No Quarterback in the Super Bowl era has ever lost his first four playoff starts.

Matt Ryan will not be the first. He is too good for it to happen. The Falcons defense is too stingy at home for it to happen. This team wants it too bad for it to happen.

Get Busy Winning….or Get Busy Dyin. That’s g*dd*mn right.

EXCELLENT read, Peyton.

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How do you know Ryan's time has come? He's only been in the league for 5 years. With his slow development, his time could be 10 years from now. I guess my question is, what makes this year the year as opposed to last year or two years from now?

Edited by Mr. Right
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...I've said it a dozen times in here over the past four months and I'll say it again, Matt Ryan has reached a whole new level this season, far beyond anything he achieved in his prior seasons. He has become the quiet, yet undisputed leader of his team and he now possesses the capability of putting this team on his shoulders and producing a play-off victory. ...

Amen, we don't necessarily agree on everything [which is fine], but we agree on this. This a new and improved Ryan and he will will the falcons to victory this coming Sunday.

Ryan's and the team's whole focus has been this upcoming game. They didn't celebrate winning the division or HFA, I'm sure they'll celebrate their win Sunday, but quickly get onto the next game. They're after bigger game than a playoff victory, it's just a steppingstone.

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I like us this weekend its pretty similar to the Colts back in 06 with their game against the chiefs

  • Our runstopping problems, were facing a top running team... their run defense was awful, worse than ours they played the chiefs with a great running game... ended up holding the chiefs to under 30 yds rushing!!!
  • We get a top playmaker back on defense in Willy Mo - they got their top playmaker on defense in Bob Sanders back just in time and took care of business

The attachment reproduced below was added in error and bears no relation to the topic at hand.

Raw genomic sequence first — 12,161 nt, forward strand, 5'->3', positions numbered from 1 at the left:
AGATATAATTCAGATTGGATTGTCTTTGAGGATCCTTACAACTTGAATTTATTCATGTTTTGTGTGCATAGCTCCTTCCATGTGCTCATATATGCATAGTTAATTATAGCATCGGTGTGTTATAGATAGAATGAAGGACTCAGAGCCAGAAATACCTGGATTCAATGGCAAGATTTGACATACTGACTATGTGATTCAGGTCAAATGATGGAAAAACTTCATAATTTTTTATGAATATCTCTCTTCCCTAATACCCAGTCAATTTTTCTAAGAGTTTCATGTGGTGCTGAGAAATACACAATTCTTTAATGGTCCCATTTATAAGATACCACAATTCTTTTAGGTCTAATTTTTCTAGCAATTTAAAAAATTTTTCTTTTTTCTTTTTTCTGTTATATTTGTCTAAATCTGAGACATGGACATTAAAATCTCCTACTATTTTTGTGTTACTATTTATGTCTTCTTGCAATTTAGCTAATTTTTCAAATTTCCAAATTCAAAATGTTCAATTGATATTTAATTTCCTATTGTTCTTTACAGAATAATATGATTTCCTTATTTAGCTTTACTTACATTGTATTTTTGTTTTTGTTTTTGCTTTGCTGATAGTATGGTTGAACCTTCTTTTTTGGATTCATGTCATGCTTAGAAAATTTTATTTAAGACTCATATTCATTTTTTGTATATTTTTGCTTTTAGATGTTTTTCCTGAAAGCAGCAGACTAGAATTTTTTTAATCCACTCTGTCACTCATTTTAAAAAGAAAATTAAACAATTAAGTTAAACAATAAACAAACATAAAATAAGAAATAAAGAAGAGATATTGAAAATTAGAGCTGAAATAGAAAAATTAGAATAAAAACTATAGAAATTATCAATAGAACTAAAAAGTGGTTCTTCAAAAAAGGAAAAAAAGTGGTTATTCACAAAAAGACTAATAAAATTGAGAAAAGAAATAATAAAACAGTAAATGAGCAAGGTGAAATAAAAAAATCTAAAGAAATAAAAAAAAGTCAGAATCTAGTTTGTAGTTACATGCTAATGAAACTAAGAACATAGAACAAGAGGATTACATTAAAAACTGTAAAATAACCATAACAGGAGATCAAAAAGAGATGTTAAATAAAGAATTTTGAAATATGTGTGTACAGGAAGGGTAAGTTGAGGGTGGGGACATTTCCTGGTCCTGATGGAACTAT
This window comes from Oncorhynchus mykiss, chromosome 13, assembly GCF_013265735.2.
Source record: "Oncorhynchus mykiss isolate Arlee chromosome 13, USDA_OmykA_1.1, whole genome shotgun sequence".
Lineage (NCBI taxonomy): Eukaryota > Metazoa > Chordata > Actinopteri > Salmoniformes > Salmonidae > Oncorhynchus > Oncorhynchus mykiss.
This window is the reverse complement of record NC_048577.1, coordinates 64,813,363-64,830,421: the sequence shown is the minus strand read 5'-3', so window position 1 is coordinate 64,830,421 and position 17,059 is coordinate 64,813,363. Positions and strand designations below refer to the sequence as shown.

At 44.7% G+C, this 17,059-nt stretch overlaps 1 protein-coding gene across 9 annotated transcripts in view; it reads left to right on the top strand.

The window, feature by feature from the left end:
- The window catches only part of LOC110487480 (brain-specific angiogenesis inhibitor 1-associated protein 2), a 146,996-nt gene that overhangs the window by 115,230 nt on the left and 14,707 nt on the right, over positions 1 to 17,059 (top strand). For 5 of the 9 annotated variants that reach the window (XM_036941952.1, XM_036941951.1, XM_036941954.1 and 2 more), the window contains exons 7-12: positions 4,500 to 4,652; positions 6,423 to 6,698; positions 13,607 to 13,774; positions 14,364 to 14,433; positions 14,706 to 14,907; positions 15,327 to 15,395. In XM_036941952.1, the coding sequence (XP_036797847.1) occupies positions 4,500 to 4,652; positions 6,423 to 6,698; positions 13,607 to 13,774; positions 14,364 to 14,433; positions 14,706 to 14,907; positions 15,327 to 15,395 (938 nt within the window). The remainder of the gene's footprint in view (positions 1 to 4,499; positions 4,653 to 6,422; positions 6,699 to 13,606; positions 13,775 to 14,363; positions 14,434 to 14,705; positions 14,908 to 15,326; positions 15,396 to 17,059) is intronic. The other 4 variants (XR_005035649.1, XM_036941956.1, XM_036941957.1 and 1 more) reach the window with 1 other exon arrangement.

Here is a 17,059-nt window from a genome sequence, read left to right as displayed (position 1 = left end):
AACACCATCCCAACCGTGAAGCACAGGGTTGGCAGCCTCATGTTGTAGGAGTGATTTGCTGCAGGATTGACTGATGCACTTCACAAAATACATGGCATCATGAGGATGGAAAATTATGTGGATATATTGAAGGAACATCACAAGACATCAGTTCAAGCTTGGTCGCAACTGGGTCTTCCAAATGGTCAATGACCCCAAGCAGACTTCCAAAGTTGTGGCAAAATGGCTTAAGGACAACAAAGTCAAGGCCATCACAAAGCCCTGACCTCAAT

look at our offense we got the young P Manning in Matt Ryan at the helm with 2 incredible wideouts in RW84 and JJ11 with a very underrated #3 in HD83 with questionably the Best TE to ever play the game In Gonzo and they all have a huge chip on their shoulder to show their serious, I dont care what they are saying on NFL AM, I dont know anyone on that show besides Eric Davis, and Steve Wyche anyways... So GO Falcons!!!

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How do you know Ryan's time has come? He's only been in the league for 5 years. With his slow development, his time could be 10 years from now. I guess my question is, what makes this year the year as opposed to last year or two years from now?

It just feels like it. If you get there enough times, you are going to win eventually. I think eventually has arrived.

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I like us this weekend its pretty similar to the Colts back in 06 with their game against the chiefs

  • Our runstopping problems, were facing a top running team... their run defense was awful, worse than ours they played the chiefs with a great running game... ended up holding the chiefs to under 30 yds rushing!!!
  • We get a top playmaker back on defense in Willy Mo - they got their top playmaker on defense in Bob Sanders back just in time and took care of business

look at our offense we got the young P Manning in Matt Ryan at the helm with 2 incredible wideouts in RW84 and JJ11 with a very underrated #3 in HD83 with questionably the Best TE to ever play the game In Gonzo and they all have a huge chip on their shoulder to show their serious, I dont care what they are saying on NFL AM, I dont know anyone on that show besides Eric Davis, and Steve Wyche anyways... So GO Falcons!!!

We are probably going to need better playoffs from Matt than the Colts got from Peyton in 06, but I do agree overall.